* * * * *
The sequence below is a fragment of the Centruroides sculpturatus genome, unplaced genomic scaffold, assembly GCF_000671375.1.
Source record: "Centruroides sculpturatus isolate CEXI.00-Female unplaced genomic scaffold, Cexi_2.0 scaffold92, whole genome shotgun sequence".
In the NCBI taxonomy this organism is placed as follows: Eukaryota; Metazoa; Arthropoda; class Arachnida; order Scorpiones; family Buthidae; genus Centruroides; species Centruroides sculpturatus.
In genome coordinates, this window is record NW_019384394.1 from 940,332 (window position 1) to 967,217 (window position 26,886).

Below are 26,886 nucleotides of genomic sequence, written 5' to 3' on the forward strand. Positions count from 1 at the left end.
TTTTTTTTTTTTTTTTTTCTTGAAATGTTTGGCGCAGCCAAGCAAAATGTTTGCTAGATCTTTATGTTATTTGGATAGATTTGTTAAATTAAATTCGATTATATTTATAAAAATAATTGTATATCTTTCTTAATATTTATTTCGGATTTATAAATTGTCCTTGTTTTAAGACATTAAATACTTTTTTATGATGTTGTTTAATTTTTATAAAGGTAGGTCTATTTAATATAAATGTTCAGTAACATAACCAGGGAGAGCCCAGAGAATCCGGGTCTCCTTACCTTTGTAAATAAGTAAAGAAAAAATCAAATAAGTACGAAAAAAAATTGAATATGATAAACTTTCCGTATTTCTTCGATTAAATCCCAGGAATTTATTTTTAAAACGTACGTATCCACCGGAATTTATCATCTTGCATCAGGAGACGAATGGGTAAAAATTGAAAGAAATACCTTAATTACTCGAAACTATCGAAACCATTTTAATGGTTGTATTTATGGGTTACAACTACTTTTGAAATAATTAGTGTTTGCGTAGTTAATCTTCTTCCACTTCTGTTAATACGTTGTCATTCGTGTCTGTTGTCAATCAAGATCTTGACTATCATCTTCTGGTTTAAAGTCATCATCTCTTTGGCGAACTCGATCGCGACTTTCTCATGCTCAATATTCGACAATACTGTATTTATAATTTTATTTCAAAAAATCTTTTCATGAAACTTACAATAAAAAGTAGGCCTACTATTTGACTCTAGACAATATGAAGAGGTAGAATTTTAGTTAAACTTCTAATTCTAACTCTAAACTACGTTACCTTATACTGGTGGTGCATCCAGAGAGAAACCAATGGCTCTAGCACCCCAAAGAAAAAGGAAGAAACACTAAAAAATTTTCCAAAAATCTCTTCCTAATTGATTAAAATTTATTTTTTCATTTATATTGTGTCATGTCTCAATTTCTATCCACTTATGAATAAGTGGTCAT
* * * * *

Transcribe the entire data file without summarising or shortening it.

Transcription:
The sequence below is a fragment of the Centruroides sculpturatus genome, unplaced genomic scaffold, assembly GCF_000671375.1.
Source record: "Centruroides sculpturatus isolate CEXI.00-Female unplaced genomic scaffold, Cexi_2.0 scaffold92, whole genome shotgun sequence".
In the NCBI taxonomy this organism is placed as follows: Eukaryota; Metazoa; Arthropoda; class Arachnida; order Scorpiones; family Buthidae; genus Centruroides; species Centruroides sculpturatus.
In genome coordinates, this window is record NW_019384394.1 from 940,332 (window position 1) to 967,217 (window position 26,886).

Below are 26,886 nucleotides of genomic sequence, written 5' to 3' on the forward strand. Positions count from 1 at the left end.
TTTTTTTTTTTTTTTTTTCTTGAAATGTTTGGCGCAGCCAAGCAAAATGTTTGCTAGATCTTTATGTTATTTGGATAGATTTGTTAAATTAAATTCGATTATATTTATAAAAATAATTGTATATCTTTCTTAATATTTATTTCGGATTTATAAATTGTCCTTGTTTTAAGACATTAAATACTTTTTTATGATGTTGTTTAATTTTTATAAAGGTAGGTCTATTTAATATAAATGTTCAGTAACATAACCAGGGAGAGCCCAGAGAATCCGGGTCTCCTTACCTTTGTAAATAAGTAAAGAAAAAATCAAATAAGTACGAAAAAAAATTGAATATGATAAACTTTCCGTATTTCTTCGATTAAATCCCAGGAATTTATTTTTAAAACGTACGTATCCACCGGAATTTATCATCTTGCATCAGGAGACGAATGGGTAAAAATTGAAAGAAATACCTTAATTACTCGAAACTATCGAAACCATTTTAATGGTTGTATTTATGGGTTACAACTACTTTTGAAATAATTAGTGTTTGCGTAGTTAATCTTCTTCCACTTCTGTTAATACGTTGTCATTCGTGTCTGTTGTCAATCAAGATCTTGACTATCATCTTCTGGTTTAAAGTCATCATCTCTTTGGCGAACTCGATCGCGACTTTCTCATGCTCAATATTCGACAATACTGTATTTATAATTTTATTTCAAAAAATCTTTTCATGAAACTTACAATAAAAAGTAGGCCTACTATTTGACTCTAGACAATATGAAGAGGTAGAATTTTAGTTAAACTTCTAATTCTAACTCTAAACTACGTTACCTTATACTGGTGGTGCATCCAGAGAGAAACCAATGGCTCTAGCACCCCAAAGAAAAAGGAAGAAACACTAAAAAATTTTCCAAAAATCTCTTCCTAATTGATTAAAATTTATTTTTTCATTTATATTGTGTCATGTCTCAATTTCTATCCACTTATGAATAAGTGGTCAT